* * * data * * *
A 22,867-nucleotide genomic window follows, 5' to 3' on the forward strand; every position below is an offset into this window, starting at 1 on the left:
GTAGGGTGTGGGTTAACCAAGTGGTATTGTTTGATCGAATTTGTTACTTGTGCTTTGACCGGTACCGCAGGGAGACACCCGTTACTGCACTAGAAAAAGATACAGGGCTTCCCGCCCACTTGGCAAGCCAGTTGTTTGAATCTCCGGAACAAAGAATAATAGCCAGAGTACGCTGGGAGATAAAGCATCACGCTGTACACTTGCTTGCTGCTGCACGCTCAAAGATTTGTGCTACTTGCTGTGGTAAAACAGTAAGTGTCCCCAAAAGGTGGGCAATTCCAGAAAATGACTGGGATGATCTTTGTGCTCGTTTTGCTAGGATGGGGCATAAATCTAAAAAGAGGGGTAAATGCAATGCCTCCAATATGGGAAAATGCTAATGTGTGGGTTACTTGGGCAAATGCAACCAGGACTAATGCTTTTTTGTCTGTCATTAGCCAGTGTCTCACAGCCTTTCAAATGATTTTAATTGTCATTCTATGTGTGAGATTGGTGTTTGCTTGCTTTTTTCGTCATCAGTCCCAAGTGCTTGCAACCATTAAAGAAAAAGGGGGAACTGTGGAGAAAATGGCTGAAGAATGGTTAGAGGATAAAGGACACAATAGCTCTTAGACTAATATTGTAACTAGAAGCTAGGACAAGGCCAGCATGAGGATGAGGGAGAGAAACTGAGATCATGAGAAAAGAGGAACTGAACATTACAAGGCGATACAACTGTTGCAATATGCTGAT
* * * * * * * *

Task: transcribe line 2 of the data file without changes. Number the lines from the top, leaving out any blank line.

GTAGGGTGTGGGTTAACCAAGTGGTATTGTTTGATCGAATTTGTTACTTGTGCTTTGACCGGTACCGCAGGGAGACACCCGTTACTGCACTAGAAAAAGATACAGGGCTTCCCGCCCACTTGGCAAGCCAGTTGTTTGAATCTCCGGAACAAAGAATAATAGCCAGAGTACGCTGGGAGATAAAGCATCACGCTGTACACTTGCTTGCTGCTGCACGCTCAAAGATTTGTGCTACTTGCTGTGGTAAAACAGTAAGTGTCCCCAAAAGGTGGGCAATTCCAGAAAATGACTGGGATGATCTTTGTGCTCGTTTTGCTAGGATGGGGCATAAATCTAAAAAGAGGGGTAAATGCAATGCCTCCAATATGGGAAAATGCTAATGTGTGGGTTACTTGGGCAAATGCAACCAGGACTAATGCTTTTTTGTCTGTCATTAGCCAGTGTCTCACAGCCTTTCAAATGATTTTAATTGTCATTCTATGTGTGAGATTGGTGTTTGCTTGCTTTTTTCGTCATCAGTCCCAAGTGCTTGCAACCATTAAAGAAAAAGGGGGAACTGTGGAGAAAATGGCTGAAGAATGGTTAGAGGATAAAGGACACAATAGCTCTTAGACTAATATTGTAACTAGAAGCTAGGACAAGGCCAGCATGAGGATGAGGGAGAGAAACTGAGATCATGAGAAAAGAGGAACTGAACATTACAAGGCGATACAACTGTTGCAATATGCTGAT